Personalizing Paperweights with Text: Chalkboard Background & Fonts

Since I started PhotoWeights more than 15 years ago, I've answered thousands of questions from customers who needed a little advise to help them complete a design.  One of the most frequent dilemmas is how to lay out text when you want your paperweight to showcase quotes, names, and special sayings.

I thought I'd do a series of blog posts that show a variety of ways you can easily design and arrange text for your paperweights.  We'll start with one of the most popular styles, chalkboards.

You can find a variety of free chalkboard backgrounds and fonts online.  I'll provide you with the sources I used.  You can also search for additional resources on your own.


The foundation of this design is obviously a chalkboard background.  You can use a solid color (black, charcoal, or whichever color you prefer), or an image background like the one I used (below).  To download this background, click on it to enlarge and right click to save. (This may work differently on your computer.)


Because chalkboard art is so incredibly popular, there are scores of fonts to choose from.  These range from beautiful, handwritten fonts to more bold and boxy typeface.

FontSpace.com has a very nice selection of free chalkboard fonts.  If you'd like to view them, go to http://fontspace.com/category/chalkboard.  (This is a third-party site that is not affiliated with PhotoWeights.)


You don't need expensive, complex software to put your designs together.  I used Microsoft Publisher.

After I placed the chalkboard background onto my Publisher page, I sized it to fit the display area of the Rectangle Paperweight Kit. This is easy to do with either a scale or cropping tool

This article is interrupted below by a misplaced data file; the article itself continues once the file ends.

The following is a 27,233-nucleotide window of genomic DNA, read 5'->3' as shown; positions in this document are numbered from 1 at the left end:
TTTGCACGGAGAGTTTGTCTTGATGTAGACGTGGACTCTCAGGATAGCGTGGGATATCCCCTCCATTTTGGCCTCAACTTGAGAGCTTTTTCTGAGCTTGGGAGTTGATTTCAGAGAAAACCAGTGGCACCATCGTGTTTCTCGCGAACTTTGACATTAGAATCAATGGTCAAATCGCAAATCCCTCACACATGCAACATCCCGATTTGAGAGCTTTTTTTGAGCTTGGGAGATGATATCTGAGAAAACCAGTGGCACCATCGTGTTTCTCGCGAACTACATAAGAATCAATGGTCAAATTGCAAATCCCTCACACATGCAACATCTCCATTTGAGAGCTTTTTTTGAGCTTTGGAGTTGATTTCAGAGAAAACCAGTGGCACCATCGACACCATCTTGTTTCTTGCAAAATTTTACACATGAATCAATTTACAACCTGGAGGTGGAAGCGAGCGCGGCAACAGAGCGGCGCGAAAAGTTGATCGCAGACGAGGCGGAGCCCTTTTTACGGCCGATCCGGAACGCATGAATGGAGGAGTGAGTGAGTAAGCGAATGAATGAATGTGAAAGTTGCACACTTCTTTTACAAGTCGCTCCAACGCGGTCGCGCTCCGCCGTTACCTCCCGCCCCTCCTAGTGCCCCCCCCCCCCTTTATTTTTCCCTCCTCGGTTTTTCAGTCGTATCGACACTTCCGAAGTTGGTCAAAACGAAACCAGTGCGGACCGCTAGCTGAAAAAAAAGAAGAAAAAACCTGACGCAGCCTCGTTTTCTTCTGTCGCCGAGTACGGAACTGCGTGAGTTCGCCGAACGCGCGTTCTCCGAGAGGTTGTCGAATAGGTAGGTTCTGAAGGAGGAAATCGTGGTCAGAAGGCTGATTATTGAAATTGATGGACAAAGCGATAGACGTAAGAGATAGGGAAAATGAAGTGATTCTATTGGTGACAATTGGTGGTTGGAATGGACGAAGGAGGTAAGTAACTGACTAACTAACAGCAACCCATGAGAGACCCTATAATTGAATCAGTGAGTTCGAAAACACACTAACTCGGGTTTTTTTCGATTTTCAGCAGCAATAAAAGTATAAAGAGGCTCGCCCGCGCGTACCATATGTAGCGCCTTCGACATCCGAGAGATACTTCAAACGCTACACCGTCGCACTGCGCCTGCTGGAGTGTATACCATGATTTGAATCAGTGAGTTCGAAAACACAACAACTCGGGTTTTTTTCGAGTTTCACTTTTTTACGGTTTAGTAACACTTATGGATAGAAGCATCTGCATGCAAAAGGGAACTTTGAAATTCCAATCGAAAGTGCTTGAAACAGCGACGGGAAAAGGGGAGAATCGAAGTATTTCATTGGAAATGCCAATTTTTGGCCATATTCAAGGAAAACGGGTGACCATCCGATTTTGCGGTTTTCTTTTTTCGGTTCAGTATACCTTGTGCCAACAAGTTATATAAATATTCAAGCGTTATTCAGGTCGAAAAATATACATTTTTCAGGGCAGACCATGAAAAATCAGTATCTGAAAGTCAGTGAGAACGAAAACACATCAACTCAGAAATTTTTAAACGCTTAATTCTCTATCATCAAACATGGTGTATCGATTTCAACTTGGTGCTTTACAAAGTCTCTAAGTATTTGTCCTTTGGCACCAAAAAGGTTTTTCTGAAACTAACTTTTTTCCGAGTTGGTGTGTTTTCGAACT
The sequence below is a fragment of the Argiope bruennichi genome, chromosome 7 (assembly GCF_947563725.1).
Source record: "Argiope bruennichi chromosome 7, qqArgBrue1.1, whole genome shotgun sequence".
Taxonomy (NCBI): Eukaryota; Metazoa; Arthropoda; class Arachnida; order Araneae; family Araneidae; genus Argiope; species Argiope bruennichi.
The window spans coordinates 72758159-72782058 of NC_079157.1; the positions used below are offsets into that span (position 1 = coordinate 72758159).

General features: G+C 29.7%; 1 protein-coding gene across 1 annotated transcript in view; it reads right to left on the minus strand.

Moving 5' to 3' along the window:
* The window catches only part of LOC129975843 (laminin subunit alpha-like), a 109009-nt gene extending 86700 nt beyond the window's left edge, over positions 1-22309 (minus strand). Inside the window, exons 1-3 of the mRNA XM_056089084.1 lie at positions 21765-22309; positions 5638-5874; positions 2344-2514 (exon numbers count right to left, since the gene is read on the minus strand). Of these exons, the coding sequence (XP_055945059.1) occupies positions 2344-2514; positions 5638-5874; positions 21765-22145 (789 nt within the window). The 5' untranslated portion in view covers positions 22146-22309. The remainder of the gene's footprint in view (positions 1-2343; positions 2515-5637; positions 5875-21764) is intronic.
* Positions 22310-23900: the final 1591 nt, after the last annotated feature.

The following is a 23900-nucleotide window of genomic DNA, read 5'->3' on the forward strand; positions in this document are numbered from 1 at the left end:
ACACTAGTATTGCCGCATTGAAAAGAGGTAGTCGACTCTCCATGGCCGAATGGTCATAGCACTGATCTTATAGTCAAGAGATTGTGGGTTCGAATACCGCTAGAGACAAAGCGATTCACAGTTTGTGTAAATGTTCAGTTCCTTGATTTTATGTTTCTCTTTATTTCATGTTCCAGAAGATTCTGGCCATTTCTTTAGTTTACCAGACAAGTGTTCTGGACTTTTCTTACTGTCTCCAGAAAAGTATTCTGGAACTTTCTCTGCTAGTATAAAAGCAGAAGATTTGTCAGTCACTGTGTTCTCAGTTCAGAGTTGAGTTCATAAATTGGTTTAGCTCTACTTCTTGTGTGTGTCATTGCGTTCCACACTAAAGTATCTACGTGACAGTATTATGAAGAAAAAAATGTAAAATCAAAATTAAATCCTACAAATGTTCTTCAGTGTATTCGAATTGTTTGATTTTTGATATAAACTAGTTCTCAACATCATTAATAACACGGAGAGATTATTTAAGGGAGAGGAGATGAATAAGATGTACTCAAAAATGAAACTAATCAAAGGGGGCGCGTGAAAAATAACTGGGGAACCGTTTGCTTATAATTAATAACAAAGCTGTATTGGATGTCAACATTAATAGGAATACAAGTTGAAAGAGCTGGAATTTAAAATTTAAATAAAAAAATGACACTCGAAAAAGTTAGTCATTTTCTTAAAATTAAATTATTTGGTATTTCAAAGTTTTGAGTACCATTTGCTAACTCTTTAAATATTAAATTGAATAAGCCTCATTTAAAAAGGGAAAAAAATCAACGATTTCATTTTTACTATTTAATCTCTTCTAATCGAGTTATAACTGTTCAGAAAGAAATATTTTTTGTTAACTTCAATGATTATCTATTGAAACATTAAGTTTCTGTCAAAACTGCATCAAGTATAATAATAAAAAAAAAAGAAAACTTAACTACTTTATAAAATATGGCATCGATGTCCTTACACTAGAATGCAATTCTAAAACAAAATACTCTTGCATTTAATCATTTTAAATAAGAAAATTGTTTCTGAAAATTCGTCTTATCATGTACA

After I typed the text and placed it over the background, I played around with a few different fonts before I chose DJB Skritch Skratch for the quote and Cambria for Pearl Bailey's name.  The hearts are from the font KG Flavor and Frames Six.  (The heart outlines are the letter 'e' and the solid heart is 'z').  The hearts were sized differently and rotated slightly.

After your text and decorative elements have been positioned on the background, print a draft copy of your artwork so you can place it under your paperweight to make sure you like the way it looks.  Each time you make a noticeable adjustment, print a draft to check it again until it's just right.


I printed my artwork on a B&W laser printer using plain paper on the fine setting.  This gives it a matte look that you sometimes lose on an ink jet printer.

Need Help?

If you have any specific questions about designing text for your paperweight, leave a comment below.  You can also email me directly at susan@photoweights.com.


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